Deutsche Lufthansa AG is bidding for the German airline of tour operator Thomas Cook Group Plc and may expand the offer to include the group’s entire portfolio of aircraft.

The deadline for non-binding offers for Condor, which is based near Frankfurt, expires Tuesday, Chief Executive Officer Carsten Spohr said at Lufthansa’s annual shareholder meeting in Bonn, in remarks confirmed by a spokesman. Lufthansa participated with a bid that could be used to cover Thomas Cook’s other airlines as well, he said.

Such a bid would likely run into objections from antitrust watchdogs, Spohr added, making it likely that Cook’s fleet with more than 100 jets would have to be broken up should Lufthansa win the auction. Lufthansa’s ambitions had already been curbed by the regulator after German rival Air Berlin failed in 2017, when the airline wasn’t allowed to take over as many jets from its grounded rival as it wanted.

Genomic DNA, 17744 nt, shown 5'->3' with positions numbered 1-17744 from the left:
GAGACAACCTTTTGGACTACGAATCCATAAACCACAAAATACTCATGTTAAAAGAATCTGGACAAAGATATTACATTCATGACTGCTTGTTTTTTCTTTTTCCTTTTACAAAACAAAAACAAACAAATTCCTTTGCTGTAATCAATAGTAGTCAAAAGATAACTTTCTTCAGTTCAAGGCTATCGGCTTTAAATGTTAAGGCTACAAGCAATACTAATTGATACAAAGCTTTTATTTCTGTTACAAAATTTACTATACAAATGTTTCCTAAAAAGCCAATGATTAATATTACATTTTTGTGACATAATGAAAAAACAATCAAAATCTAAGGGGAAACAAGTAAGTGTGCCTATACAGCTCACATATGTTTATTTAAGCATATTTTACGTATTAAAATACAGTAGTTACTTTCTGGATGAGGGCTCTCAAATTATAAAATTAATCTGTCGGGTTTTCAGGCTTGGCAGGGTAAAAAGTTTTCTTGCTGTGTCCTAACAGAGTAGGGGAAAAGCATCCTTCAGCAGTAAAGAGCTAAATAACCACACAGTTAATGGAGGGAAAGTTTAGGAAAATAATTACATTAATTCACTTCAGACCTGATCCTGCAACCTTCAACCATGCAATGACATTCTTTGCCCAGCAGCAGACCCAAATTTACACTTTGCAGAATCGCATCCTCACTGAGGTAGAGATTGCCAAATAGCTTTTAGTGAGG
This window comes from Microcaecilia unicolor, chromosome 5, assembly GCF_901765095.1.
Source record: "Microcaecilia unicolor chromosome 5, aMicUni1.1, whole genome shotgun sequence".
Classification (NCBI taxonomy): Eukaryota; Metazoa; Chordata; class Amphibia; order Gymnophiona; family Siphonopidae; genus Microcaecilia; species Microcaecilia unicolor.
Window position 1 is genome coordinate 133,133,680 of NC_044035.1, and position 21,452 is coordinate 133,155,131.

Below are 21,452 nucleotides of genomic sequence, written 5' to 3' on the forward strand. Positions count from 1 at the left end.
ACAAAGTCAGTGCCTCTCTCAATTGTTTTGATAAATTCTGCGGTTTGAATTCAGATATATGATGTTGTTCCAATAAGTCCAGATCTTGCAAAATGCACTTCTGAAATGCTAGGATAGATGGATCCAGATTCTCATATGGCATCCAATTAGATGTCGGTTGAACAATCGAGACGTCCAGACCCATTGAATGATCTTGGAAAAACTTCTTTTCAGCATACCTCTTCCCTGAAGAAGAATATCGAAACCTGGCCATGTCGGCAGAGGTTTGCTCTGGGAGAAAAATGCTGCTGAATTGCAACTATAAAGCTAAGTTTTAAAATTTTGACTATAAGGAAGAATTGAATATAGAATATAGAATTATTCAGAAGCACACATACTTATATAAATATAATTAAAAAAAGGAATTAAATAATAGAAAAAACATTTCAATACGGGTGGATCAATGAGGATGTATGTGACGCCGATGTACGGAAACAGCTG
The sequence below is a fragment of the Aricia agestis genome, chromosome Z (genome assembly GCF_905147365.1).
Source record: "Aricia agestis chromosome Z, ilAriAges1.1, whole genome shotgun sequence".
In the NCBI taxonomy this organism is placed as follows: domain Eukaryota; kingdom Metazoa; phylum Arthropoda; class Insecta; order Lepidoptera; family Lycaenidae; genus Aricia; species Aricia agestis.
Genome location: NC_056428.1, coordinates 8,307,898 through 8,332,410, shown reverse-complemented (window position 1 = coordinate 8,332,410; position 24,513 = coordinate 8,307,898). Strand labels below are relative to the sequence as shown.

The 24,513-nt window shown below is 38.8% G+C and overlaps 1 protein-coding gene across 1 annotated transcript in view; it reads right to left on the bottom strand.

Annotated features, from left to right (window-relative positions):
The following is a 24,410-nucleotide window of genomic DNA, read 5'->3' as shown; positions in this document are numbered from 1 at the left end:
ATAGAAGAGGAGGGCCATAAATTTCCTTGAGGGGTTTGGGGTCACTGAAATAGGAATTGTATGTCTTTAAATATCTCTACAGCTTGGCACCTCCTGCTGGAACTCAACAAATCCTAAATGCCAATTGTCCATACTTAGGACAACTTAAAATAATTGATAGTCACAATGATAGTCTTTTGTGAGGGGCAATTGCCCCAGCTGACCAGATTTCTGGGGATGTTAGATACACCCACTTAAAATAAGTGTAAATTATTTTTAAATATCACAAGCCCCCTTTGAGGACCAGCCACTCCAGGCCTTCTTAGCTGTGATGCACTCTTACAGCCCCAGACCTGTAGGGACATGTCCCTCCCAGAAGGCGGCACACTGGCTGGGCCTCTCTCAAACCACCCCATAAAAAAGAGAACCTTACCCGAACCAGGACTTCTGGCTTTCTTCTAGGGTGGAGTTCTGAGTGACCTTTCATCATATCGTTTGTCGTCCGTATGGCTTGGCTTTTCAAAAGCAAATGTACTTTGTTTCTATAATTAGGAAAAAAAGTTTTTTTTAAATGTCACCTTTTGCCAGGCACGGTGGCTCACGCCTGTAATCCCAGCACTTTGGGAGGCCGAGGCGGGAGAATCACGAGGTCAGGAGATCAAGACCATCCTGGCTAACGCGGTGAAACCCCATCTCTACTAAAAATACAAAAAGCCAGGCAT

Spohr’s comments, reported earlier by Reuters, lifted Thomas Cook’s stock as much as 13 percent. The tour operator’s 750 million euro ($840 million) bonds rose 5 cents on the euro to 64 cents on Tuesday, according to data compiled by Bloomberg, recovering from recent record lows.

U.K.-based Thomas Cook in February put its airlines on the block to focus on hotels after a disastrous summer season 2018 weakened its balance sheet. The tour operator already needed emergency funding under Chief Executive Officer Peter Fankhauser’s predecessor, Harriet Green, in 2012, and has been cutting staff and stores as vacationers increasingly buy holiday packages online.

Three of Thomas Cook’s bank lenders accepted losses to sell their stake in the existing credit facility, triggering a sell-off on the bonds last week, people familiar with the matter said. The travel operator is in talks with banks for an additional credit line that will reduce the risk of a liquidity shortage later this year.